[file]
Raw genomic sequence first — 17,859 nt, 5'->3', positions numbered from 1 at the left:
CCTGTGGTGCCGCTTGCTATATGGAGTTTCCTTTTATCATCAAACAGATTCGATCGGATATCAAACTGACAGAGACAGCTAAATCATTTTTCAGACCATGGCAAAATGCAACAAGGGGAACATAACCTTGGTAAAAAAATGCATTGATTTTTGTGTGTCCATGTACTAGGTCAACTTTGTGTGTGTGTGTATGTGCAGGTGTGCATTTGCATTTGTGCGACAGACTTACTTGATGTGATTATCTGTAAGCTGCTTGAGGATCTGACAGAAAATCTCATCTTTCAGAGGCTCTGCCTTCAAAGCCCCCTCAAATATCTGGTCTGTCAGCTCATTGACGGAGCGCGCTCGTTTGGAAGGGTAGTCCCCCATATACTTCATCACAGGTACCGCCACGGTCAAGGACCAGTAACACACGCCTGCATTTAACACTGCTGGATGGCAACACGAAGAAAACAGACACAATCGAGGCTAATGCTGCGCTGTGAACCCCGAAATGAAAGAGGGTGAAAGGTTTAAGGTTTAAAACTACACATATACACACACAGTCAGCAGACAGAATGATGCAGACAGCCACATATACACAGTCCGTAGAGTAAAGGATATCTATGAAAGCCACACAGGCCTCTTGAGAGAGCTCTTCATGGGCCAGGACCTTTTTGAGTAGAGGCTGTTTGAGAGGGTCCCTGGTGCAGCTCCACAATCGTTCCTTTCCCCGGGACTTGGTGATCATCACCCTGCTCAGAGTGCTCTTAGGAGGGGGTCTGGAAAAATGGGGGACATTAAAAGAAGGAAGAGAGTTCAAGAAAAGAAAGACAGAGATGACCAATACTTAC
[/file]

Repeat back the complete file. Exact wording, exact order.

Raw genomic sequence first — 17,859 nt, 5'->3', positions numbered from 1 at the left:
CCTGTGGTGCCGCTTGCTATATGGAGTTTCCTTTTATCATCAAACAGATTCGATCGGATATCAAACTGACAGAGACAGCTAAATCATTTTTCAGACCATGGCAAAATGCAACAAGGGGAACATAACCTTGGTAAAAAAATGCATTGATTTTTGTGTGTCCATGTACTAGGTCAACTTTGTGTGTGTGTGTATGTGCAGGTGTGCATTTGCATTTGTGCGACAGACTTACTTGATGTGATTATCTGTAAGCTGCTTGAGGATCTGACAGAAAATCTCATCTTTCAGAGGCTCTGCCTTCAAAGCCCCCTCAAATATCTGGTCTGTCAGCTCATTGACGGAGCGCGCTCGTTTGGAAGGGTAGTCCCCCATATACTTCATCACAGGTACCGCCACGGTCAAGGACCAGTAACACACGCCTGCATTTAACACTGCTGGATGGCAACACGAAGAAAACAGACACAATCGAGGCTAATGCTGCGCTGTGAACCCCGAAATGAAAGAGGGTGAAAGGTTTAAGGTTTAAAACTACACATATACACACACAGTCAGCAGACAGAATGATGCAGACAGCCACATATACACAGTCCGTAGAGTAAAGGATATCTATGAAAGCCACACAGGCCTCTTGAGAGAGCTCTTCATGGGCCAGGACCTTTTTGAGTAGAGGCTGTTTGAGAGGGTCCCTGGTGCAGCTCCACAATCGTTCCTTTCCCCGGGACTTGGTGATCATCACCCTGCTCAGAGTGCTCTTAGGAGGGGGTCTGGAAAAATGGGGGACATTAAAAGAAGGAAGAGAGTTCAAGAAAAGAAAGACAGAGATGACCAATACTTAC